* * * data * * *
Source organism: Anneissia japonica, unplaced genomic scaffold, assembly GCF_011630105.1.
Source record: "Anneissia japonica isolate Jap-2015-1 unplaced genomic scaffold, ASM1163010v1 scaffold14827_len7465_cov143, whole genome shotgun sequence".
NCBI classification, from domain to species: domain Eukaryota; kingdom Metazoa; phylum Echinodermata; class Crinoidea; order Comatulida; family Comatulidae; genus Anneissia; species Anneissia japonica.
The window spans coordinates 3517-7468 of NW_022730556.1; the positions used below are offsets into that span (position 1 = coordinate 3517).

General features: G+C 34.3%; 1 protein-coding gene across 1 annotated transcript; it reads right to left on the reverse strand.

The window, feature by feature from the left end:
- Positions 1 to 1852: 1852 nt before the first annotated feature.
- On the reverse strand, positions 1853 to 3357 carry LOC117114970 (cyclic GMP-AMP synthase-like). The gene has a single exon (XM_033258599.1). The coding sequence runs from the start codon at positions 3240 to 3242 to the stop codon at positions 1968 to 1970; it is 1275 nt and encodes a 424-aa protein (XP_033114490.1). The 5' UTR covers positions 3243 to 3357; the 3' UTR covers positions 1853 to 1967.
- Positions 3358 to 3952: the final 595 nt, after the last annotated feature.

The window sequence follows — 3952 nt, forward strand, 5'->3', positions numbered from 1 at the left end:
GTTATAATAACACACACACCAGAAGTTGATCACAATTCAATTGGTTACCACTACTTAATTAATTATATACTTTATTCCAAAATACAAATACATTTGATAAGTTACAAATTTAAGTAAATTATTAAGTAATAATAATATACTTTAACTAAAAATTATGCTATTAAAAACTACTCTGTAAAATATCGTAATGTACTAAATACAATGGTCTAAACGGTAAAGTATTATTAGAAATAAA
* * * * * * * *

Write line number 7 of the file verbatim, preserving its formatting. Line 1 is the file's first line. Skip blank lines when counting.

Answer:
- Positions 1 to 1852: 1852 nt before the first annotated feature.